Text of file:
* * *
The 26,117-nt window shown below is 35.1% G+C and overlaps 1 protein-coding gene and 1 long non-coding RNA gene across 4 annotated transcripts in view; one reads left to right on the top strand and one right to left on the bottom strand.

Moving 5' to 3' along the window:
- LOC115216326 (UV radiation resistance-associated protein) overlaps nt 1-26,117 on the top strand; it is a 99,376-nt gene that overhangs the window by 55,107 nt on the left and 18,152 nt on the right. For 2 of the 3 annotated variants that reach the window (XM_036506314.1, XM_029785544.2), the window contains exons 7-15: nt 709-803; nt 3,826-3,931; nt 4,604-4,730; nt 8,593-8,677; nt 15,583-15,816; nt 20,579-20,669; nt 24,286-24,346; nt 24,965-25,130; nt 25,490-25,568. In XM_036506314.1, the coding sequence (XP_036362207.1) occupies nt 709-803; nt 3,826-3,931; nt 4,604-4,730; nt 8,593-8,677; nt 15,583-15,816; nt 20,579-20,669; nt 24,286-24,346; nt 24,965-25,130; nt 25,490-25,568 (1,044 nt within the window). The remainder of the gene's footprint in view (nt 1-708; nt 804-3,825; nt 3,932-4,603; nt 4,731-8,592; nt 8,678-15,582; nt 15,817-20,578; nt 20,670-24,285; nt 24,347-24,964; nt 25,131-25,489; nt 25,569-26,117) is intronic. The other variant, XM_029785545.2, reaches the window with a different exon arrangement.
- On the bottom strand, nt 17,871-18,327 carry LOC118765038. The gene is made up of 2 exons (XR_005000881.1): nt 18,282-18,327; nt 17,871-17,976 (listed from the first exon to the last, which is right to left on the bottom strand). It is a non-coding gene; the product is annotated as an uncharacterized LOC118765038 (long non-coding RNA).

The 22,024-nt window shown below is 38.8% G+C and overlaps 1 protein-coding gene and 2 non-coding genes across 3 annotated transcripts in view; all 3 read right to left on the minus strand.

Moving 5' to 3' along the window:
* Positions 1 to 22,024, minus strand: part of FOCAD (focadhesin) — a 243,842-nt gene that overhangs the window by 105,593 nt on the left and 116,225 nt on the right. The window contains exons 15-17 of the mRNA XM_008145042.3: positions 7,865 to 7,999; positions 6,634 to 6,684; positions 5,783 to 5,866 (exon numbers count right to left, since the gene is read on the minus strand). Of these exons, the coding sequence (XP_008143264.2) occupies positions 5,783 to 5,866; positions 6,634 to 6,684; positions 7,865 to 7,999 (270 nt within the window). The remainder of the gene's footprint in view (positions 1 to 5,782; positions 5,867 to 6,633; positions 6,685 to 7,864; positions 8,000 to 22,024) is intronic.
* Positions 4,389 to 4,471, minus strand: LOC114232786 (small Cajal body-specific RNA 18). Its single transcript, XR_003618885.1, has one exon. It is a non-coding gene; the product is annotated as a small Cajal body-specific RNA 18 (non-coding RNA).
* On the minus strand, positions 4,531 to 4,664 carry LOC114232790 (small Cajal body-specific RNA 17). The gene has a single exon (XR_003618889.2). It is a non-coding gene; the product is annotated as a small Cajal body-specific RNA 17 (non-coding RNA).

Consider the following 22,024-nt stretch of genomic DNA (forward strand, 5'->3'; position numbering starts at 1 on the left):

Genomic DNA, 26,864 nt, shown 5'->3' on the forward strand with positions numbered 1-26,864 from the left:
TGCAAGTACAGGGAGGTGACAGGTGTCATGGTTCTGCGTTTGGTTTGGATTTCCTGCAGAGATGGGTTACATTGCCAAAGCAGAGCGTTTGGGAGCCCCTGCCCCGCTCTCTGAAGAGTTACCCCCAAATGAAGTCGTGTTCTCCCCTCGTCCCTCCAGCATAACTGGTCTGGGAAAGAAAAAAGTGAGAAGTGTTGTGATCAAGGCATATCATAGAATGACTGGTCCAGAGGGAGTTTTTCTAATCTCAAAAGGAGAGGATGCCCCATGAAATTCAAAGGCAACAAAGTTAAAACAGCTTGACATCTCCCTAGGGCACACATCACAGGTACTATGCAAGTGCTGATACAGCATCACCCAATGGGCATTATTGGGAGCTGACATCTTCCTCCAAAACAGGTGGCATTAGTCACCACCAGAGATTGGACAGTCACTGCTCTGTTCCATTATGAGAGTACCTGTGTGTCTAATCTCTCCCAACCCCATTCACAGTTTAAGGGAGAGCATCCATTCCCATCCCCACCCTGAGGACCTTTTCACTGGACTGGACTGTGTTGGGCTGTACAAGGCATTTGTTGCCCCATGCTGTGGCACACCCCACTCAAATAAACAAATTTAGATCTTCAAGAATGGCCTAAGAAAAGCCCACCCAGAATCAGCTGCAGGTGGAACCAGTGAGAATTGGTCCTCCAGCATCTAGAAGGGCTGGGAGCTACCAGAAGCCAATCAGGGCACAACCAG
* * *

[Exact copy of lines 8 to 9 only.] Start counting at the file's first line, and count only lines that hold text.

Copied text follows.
* Positions 4,389 to 4,471, minus strand: LOC114232786 (small Cajal body-specific RNA 18). Its single transcript, XR_003618885.1, has one exon. It is a non-coding gene; the product is annotated as a small Cajal body-specific RNA 18 (non-coding RNA).
* On the minus strand, positions 4,531 to 4,664 carry LOC114232790 (small Cajal body-specific RNA 17). The gene has a single exon (XR_003618889.2). It is a non-coding gene; the product is annotated as a small Cajal body-specific RNA 17 (non-coding RNA).